In Book III, Chapter II, Irving writes:

"Thrice happy and ever to be envied little Burgh! existing in all the security of harmless insignificance – unnoticed and unenvied by the world, without ambition, without vain glory, without riches, without learning, and all their train of carking cares – and as of yore, in the better days of man, the deities were wont to visit him on earth and bless his rural habitations, so we are told, in the sylvan days of New Amsterdam the good St. Nicholas would often make his appearance in his beloved city of a holiday afternoon, riding jollily among the tree tops or over the roofs of the houses, now and then drawing forth magnificent presents from his breeches pockets and dropping them down the chimneys of his favorites. Whereas in these degenerate days of iron and bass he never shows us the light of his countenance nor ever visits us, save one night in the year; when he rattles down the chimneys of the descendants of the patriarchs, confining his presents merely to the children in token of the degeneracy of the parents."

Finally, Irving describes the retirement years of Governor Peter Stuyvesant:

"The good old Dutch festivals, those periodical demonstrations of an overflowing heart and a thankful spirit, which are falling into sad disuse among my fellow citizens, were faithfully observed in the mansion of Governor Stuyvesant. New Year was truly a day of open-handed liberality, of jocund revelry and warm-hearted congratulation — when the bosom seemed to swell with genial good-fellowship — and the plenteous table was attended with an unceremonious freedom and honest broad-mouthed merriment, unknown in these days of degeneracy and refinement. Paas and Pinxter were scrupulously observed throughout his dominions; nor was the day of St. Nicholas suffered to pass by without making presents, handing the stocking in the chimney, and complying with all its other ceremonies." Book VII, Chapter IX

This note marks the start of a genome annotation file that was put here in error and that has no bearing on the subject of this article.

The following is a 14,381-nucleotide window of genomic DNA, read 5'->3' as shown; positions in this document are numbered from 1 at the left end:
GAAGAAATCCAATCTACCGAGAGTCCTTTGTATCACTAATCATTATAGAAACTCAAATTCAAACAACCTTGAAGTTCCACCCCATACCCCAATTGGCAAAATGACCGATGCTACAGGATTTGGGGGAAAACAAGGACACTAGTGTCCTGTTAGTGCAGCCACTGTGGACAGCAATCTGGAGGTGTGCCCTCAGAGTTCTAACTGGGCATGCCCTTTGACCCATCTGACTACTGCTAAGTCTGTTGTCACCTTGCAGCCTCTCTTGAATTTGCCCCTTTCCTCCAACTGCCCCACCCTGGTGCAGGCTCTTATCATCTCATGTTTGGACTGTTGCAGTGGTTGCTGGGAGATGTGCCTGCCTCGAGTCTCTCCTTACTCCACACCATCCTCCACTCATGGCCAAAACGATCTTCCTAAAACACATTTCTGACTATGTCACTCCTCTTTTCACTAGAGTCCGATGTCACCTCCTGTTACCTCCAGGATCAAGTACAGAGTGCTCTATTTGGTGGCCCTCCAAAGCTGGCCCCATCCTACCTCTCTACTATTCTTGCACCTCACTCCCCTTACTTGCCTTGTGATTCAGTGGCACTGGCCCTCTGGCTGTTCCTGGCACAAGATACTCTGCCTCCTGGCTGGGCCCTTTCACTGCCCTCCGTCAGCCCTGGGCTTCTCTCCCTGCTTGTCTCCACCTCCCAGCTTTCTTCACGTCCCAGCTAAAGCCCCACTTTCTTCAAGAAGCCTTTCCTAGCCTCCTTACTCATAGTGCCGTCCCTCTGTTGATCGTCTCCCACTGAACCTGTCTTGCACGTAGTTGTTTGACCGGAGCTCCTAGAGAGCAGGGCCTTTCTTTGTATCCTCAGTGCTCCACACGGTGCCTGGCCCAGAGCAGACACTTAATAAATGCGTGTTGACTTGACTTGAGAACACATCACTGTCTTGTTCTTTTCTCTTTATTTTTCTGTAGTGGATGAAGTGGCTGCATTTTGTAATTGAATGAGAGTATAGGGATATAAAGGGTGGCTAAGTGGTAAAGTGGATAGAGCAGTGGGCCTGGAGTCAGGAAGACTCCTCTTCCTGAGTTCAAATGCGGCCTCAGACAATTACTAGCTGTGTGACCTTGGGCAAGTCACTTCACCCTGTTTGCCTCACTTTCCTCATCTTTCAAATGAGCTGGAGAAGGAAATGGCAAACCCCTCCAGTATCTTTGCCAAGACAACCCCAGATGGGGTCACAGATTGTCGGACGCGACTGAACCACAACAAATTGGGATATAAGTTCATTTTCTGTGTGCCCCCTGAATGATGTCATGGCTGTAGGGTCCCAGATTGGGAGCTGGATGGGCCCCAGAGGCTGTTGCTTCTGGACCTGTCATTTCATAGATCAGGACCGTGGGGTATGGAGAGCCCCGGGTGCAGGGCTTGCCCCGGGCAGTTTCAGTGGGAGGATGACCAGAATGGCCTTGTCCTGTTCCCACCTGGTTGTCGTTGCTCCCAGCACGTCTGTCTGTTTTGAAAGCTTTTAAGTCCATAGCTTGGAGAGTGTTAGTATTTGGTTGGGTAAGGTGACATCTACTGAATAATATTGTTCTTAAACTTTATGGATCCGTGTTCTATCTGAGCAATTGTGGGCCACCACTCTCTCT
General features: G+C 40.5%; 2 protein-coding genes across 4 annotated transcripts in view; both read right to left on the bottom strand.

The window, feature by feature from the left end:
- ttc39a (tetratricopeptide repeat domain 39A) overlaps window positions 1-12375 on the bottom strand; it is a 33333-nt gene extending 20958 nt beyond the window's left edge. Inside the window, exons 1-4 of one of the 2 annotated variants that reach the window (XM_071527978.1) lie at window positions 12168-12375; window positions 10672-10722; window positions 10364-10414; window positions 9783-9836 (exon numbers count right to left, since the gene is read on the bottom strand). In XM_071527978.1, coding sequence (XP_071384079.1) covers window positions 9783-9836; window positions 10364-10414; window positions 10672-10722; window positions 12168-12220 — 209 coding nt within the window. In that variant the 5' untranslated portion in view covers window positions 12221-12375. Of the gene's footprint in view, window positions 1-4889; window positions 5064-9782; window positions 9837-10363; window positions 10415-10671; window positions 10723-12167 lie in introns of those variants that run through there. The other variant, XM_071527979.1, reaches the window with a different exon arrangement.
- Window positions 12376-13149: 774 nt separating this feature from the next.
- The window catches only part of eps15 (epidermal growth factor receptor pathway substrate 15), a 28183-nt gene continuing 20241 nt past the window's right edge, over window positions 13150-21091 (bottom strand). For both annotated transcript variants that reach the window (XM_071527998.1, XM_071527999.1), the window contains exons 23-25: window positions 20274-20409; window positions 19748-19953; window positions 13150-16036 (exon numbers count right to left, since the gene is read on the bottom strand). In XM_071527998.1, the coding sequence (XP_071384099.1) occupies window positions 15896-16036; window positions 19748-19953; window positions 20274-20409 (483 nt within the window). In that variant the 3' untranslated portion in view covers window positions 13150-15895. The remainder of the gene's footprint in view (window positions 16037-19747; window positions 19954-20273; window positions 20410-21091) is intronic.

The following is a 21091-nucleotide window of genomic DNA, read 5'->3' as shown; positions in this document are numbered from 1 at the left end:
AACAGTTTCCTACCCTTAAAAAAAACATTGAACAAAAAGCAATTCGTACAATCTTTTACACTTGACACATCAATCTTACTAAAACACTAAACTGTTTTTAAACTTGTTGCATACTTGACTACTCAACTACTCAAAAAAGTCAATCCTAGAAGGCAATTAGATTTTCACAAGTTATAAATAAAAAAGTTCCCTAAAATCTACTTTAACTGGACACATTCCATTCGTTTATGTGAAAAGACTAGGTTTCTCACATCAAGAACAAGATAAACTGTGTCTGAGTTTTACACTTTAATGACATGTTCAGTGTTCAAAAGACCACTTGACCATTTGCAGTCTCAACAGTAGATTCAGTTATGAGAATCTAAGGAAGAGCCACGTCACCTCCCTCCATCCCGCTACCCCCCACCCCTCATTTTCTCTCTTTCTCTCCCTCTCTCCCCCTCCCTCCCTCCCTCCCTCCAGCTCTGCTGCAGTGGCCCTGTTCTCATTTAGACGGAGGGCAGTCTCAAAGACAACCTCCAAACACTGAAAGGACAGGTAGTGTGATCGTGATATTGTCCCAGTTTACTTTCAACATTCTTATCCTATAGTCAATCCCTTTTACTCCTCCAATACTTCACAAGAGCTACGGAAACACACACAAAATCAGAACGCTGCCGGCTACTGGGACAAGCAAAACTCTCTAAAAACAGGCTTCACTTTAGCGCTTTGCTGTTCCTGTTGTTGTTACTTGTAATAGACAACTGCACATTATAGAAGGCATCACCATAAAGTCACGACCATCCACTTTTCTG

The significance of Washington Irving in the story of Santa Claus can’t be understated. Charles W. Jones wrote, "Without Irving there would be no Santa Claus. The History contains two dozen allusions to him, many of them among the most delightful flights of imagination in the volumes. Here is the source of all the legends about St. Nicholas in New Amsterdam—of the emigrant ship Goede Vrouw, like a Dutch matron as broad as she was long, with a figurehead of Saint Nicholas at the prow; here are the descriptions of festivities on N Day in the colony, and of the church dedicated to him; here is the description of Santa Claus bringing gifts, parking his horse and wagon on the roof while he slides down the chimney—all sheer fictions produced by Irving’s Salmagundi crowd."

It is interesting to note that Irving’s comic fiction, within his lifetime, became "historical fact." Jones quotes Mary L. Booth, writing in 1859 (the same year as Irving’s death):